The BBC World Have Your Say team hit Mexico city a couple of days ago. They went there to talk about the narco wars that have crippled the country and left more than a few people headless. Instead they walked into swine flu central which, just a few hours ago was followed by a 6.0 Richter quake. That’s what I call bad luck.
You couldn’t create an album with less female appeal than this if you’d tried. What other men try to conceal beneath the periscope hood of ageing parkas, Mark John Hibbett proudly thrusts into the open. All of blokedom is on offer here from Linux to DIY. Hibbett’s mission in life is to pounce on the dullest of subject matter, hold it up to the glaring light â€“ blackheads n’ all — and pronounce it good. Read more
SET BLOW OWN TRUMPET = ON
A wonderful piece of radio courtesy of my programme World Update. If you’ve ever looked aghast at the use of Comic Sans and wondered why then here is the place to go. Featuring Vincent Connare himself.
The production on this album is astounding. If folk music from the western Xinjiang province is not your bag then at least marvel at the rich sound of this Chinese gem. Mamer sings with a warm bassy croak while gentle guitar and lilting dombra fill in the gaps and if at times the morose low-fi threatens to teeter your speakers off the table and disturb sleeping dogs — as on Mountain Wind (aka While My Catarrh Gently Weeps) – you soon get used to the sonic depression and to be honest I actually started to find the whole effect kind of soothing and, whisper it, accessible.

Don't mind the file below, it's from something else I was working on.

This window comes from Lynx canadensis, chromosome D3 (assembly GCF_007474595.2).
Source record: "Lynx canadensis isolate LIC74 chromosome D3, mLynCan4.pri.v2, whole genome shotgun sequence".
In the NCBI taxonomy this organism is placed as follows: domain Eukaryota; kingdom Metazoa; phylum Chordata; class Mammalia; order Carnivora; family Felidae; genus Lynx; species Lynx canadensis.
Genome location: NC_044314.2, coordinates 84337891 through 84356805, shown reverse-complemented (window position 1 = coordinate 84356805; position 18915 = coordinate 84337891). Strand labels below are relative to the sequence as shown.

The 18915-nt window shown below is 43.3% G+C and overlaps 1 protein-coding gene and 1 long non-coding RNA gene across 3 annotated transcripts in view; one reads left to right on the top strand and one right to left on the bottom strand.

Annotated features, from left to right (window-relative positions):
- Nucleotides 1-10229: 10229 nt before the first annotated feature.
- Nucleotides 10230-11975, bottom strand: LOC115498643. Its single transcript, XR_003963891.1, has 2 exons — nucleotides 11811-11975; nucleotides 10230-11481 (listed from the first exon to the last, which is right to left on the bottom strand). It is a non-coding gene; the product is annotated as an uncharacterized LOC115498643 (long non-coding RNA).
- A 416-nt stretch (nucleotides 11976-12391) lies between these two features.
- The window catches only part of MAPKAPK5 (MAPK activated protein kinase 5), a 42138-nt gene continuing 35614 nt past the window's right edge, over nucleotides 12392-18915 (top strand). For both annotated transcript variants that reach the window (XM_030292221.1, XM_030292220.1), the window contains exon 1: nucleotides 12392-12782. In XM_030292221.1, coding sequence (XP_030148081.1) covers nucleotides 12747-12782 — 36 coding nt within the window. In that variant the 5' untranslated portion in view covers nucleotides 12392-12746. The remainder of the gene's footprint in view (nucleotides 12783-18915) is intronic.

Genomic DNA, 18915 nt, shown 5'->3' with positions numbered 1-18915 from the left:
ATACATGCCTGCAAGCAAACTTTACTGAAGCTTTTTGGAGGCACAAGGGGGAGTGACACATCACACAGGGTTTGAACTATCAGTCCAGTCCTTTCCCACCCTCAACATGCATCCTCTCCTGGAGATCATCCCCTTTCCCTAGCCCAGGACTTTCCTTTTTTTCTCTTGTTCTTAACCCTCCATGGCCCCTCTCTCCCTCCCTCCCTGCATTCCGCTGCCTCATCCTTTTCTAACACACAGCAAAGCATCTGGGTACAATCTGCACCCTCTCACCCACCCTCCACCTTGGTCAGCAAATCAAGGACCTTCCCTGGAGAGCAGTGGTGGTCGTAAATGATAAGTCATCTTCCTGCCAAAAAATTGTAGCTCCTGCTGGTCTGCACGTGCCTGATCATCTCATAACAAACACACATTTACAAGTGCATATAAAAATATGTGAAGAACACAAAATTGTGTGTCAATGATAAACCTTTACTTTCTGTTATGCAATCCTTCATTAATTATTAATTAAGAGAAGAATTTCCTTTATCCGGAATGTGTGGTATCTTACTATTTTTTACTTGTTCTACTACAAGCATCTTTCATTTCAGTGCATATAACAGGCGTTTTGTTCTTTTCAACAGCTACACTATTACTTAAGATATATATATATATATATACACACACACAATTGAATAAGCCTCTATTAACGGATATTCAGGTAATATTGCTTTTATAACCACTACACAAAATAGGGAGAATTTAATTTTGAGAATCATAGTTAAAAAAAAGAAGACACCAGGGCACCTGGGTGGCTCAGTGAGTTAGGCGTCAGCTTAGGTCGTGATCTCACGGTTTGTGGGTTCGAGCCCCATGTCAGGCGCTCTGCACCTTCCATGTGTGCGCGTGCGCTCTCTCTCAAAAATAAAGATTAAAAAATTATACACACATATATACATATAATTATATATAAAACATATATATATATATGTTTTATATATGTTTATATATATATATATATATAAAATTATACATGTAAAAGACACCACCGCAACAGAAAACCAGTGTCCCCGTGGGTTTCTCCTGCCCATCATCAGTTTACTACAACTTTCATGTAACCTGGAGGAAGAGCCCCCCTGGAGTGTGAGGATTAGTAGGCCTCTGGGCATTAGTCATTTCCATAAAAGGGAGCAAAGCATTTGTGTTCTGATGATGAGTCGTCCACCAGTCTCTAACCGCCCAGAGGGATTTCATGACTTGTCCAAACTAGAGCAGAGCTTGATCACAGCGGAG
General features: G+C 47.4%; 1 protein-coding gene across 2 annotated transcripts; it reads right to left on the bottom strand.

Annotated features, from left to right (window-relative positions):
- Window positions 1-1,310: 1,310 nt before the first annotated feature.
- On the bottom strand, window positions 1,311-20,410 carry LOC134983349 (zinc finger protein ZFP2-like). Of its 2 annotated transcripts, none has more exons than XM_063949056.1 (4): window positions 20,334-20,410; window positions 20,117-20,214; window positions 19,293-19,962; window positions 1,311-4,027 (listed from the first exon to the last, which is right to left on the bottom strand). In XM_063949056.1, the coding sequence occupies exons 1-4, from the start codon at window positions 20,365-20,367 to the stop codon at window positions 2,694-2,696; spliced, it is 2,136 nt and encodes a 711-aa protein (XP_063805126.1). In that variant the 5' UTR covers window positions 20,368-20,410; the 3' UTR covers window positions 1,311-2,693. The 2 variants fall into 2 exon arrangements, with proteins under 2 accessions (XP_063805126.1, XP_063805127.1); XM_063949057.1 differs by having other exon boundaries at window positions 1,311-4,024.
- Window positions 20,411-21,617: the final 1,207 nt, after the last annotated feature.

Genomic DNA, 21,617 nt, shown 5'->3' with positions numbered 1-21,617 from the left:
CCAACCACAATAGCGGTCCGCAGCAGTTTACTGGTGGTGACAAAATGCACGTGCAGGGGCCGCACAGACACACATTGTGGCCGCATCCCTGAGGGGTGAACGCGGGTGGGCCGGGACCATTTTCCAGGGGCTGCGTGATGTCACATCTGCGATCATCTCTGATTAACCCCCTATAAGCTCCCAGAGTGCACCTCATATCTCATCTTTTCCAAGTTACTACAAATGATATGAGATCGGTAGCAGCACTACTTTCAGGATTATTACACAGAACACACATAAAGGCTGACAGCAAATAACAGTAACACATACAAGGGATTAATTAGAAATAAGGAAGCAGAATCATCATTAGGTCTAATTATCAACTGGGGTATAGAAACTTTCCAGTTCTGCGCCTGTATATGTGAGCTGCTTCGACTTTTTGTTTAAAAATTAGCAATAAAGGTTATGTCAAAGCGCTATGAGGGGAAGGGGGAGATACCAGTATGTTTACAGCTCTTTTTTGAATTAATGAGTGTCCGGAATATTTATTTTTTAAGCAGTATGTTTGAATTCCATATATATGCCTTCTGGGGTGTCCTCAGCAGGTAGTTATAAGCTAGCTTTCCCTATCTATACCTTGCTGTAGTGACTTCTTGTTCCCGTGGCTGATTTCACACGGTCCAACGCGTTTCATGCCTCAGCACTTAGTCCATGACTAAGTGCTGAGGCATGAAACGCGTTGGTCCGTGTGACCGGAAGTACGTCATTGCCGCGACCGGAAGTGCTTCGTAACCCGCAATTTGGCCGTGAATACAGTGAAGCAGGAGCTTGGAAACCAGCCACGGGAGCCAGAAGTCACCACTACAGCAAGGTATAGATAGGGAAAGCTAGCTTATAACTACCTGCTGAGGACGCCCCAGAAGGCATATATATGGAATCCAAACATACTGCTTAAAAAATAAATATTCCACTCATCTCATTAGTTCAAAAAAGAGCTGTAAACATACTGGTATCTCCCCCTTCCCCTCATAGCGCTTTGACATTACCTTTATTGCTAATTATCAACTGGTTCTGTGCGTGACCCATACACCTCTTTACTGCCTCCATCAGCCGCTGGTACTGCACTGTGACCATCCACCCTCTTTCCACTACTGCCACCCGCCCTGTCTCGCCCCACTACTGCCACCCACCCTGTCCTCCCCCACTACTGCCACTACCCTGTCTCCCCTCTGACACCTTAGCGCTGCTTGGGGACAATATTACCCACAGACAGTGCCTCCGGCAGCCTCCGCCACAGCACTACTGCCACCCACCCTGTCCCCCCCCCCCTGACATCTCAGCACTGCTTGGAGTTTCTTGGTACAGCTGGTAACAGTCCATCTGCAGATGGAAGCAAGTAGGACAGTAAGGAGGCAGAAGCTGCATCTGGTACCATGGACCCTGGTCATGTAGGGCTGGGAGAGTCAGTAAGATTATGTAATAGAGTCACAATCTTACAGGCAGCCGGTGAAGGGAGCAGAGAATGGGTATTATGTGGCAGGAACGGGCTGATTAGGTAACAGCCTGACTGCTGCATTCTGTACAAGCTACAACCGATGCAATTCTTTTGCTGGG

Of course I’ve no idea what he’s singing about (for what it’s worth it don’t sound like no Chinese I ever heard) but to help you along, the tracks for the most part are given simple one-word English monikers — Eagle, Blackbird, Man – and seem designed to evoke wistful contemplation of mother Earth as you light another scented candle. This is no bad thing.
If the language is alien then hopefully the sounds won’t be. Fans of Led Zep’s Bron-Yr-Aur will love Celebration and while overall the album stays on the introspective side of chilled there’s some beautiful melodic respite in Blackbird.
This is just brilliant. A warning to any budding or indeed established Jeremy Paxmans out there.
I came late to The Alarm, finally getting their best-of ‘Standards’ in 2005 or so. Read more